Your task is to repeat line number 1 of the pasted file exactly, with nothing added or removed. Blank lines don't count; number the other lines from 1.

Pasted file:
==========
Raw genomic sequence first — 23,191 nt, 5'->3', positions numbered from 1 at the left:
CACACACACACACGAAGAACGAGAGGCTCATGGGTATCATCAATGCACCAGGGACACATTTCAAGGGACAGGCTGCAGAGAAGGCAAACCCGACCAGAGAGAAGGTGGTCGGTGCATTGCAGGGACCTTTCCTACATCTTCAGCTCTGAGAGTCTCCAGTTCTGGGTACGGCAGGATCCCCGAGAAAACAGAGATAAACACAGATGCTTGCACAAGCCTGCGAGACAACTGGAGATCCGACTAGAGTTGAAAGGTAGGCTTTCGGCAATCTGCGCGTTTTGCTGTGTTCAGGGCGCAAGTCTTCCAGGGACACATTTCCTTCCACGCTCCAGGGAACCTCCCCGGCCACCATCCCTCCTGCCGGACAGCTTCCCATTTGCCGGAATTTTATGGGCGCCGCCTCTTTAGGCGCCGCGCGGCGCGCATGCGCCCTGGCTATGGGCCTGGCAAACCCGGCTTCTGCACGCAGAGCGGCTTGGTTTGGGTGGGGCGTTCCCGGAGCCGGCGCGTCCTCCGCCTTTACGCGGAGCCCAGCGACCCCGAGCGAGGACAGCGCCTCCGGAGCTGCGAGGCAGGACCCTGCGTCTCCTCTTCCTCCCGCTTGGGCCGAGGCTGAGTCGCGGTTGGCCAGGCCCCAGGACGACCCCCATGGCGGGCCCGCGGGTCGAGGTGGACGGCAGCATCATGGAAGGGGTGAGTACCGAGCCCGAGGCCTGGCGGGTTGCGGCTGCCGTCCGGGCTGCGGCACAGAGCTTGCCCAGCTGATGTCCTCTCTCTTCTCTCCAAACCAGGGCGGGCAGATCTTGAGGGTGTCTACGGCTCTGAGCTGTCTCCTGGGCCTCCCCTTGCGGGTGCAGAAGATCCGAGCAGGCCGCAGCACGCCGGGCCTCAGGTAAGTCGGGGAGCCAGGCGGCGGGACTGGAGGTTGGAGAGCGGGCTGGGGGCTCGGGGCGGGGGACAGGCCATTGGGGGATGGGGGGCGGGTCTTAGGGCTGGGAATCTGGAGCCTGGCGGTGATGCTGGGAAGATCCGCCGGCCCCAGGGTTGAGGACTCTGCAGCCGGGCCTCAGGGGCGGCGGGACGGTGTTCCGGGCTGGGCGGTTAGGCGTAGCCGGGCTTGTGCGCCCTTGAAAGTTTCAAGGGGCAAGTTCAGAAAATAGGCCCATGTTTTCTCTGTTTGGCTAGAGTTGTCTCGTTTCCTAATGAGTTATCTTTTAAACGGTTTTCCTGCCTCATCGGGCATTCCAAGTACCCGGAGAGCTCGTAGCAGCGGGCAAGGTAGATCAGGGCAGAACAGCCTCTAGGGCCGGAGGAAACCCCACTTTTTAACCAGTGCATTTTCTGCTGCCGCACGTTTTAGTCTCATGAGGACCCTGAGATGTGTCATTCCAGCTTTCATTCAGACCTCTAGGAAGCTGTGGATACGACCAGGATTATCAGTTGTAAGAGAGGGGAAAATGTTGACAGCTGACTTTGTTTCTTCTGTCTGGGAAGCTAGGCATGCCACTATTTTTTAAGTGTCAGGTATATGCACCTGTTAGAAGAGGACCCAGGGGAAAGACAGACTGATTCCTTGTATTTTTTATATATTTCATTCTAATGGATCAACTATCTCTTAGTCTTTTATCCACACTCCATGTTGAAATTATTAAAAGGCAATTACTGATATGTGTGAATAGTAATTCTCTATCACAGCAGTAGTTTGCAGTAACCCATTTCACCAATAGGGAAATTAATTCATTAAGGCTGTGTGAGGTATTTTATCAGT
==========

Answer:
Raw genomic sequence first — 23,191 nt, 5'->3', positions numbered from 1 at the left: